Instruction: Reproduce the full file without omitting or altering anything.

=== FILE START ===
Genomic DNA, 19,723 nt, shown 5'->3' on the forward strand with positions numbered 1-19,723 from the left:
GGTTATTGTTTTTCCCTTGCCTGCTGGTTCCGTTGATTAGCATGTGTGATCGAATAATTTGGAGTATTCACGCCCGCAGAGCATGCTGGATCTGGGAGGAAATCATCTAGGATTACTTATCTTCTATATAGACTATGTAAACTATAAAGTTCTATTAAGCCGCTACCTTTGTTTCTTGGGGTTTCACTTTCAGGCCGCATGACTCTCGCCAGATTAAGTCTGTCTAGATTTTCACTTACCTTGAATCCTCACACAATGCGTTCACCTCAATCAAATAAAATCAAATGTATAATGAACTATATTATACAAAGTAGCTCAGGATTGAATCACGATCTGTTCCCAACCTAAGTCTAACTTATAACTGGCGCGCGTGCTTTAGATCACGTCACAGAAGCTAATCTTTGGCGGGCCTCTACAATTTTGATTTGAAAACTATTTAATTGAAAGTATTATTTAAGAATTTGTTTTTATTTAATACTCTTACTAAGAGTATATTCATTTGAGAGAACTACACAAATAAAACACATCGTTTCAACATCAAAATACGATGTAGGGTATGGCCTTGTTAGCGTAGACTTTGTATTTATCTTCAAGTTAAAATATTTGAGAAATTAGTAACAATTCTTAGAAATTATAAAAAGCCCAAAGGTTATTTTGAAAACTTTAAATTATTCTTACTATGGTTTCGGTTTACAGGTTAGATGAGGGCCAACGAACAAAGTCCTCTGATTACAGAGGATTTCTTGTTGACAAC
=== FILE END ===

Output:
Genomic DNA, 19,723 nt, shown 5'->3' on the forward strand with positions numbered 1-19,723 from the left:
GGTTATTGTTTTTCCCTTGCCTGCTGGTTCCGTTGATTAGCATGTGTGATCGAATAATTTGGAGTATTCACGCCCGCAGAGCATGCTGGATCTGGGAGGAAATCATCTAGGATTACTTATCTTCTATATAGACTATGTAAACTATAAAGTTCTATTAAGCCGCTACCTTTGTTTCTTGGGGTTTCACTTTCAGGCCGCATGACTCTCGCCAGATTAAGTCTGTCTAGATTTTCACTTACCTTGAATCCTCACACAATGCGTTCACCTCAATCAAATAAAATCAAATGTATAATGAACTATATTATACAAAGTAGCTCAGGATTGAATCACGATCTGTTCCCAACCTAAGTCTAACTTATAACTGGCGCGCGTGCTTTAGATCACGTCACAGAAGCTAATCTTTGGCGGGCCTCTACAATTTTGATTTGAAAACTATTTAATTGAAAGTATTATTTAAGAATTTGTTTTTATTTAATACTCTTACTAAGAGTATATTCATTTGAGAGAACTACACAAATAAAACACATCGTTTCAACATCAAAATACGATGTAGGGTATGGCCTTGTTAGCGTAGACTTTGTATTTATCTTCAAGTTAAAATATTTGAGAAATTAGTAACAATTCTTAGAAATTATAAAAAGCCCAAAGGTTATTTTGAAAACTTTAAATTATTCTTACTATGGTTTCGGTTTACAGGTTAGATGAGGGCCAACGAACAAAGTCCTCTGATTACAGAGGATTTCTTGTTGACAAC